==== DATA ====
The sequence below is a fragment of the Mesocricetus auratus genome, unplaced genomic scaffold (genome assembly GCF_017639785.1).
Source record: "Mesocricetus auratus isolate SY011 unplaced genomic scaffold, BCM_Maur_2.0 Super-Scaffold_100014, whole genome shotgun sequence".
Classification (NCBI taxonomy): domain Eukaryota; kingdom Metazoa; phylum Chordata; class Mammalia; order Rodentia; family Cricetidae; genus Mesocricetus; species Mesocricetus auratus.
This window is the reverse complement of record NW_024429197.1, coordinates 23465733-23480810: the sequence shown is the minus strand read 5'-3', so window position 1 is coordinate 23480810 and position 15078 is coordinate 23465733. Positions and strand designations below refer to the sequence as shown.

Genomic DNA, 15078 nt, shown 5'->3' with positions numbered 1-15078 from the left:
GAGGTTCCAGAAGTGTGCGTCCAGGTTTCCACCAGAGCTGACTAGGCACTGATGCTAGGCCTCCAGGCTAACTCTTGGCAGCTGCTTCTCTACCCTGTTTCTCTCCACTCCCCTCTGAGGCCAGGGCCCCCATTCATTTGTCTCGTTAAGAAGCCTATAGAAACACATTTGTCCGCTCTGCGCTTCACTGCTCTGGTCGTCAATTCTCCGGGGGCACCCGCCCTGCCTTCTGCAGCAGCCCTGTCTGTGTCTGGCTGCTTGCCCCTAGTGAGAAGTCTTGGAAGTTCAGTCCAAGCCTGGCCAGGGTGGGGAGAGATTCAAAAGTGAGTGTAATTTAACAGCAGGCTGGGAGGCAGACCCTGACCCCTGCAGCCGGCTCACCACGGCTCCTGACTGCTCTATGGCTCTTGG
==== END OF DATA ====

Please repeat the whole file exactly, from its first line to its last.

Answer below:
The sequence below is a fragment of the Mesocricetus auratus genome, unplaced genomic scaffold (genome assembly GCF_017639785.1).
Source record: "Mesocricetus auratus isolate SY011 unplaced genomic scaffold, BCM_Maur_2.0 Super-Scaffold_100014, whole genome shotgun sequence".
Classification (NCBI taxonomy): domain Eukaryota; kingdom Metazoa; phylum Chordata; class Mammalia; order Rodentia; family Cricetidae; genus Mesocricetus; species Mesocricetus auratus.
This window is the reverse complement of record NW_024429197.1, coordinates 23465733-23480810: the sequence shown is the minus strand read 5'-3', so window position 1 is coordinate 23480810 and position 15078 is coordinate 23465733. Positions and strand designations below refer to the sequence as shown.

Genomic DNA, 15078 nt, shown 5'->3' with positions numbered 1-15078 from the left:
GAGGTTCCAGAAGTGTGCGTCCAGGTTTCCACCAGAGCTGACTAGGCACTGATGCTAGGCCTCCAGGCTAACTCTTGGCAGCTGCTTCTCTACCCTGTTTCTCTCCACTCCCCTCTGAGGCCAGGGCCCCCATTCATTTGTCTCGTTAAGAAGCCTATAGAAACACATTTGTCCGCTCTGCGCTTCACTGCTCTGGTCGTCAATTCTCCGGGGGCACCCGCCCTGCCTTCTGCAGCAGCCCTGTCTGTGTCTGGCTGCTTGCCCCTAGTGAGAAGTCTTGGAAGTTCAGTCCAAGCCTGGCCAGGGTGGGGAGAGATTCAAAAGTGAGTGTAATTTAACAGCAGGCTGGGAGGCAGACCCTGACCCCTGCAGCCGGCTCACCACGGCTCCTGACTGCTCTATGGCTCTTGG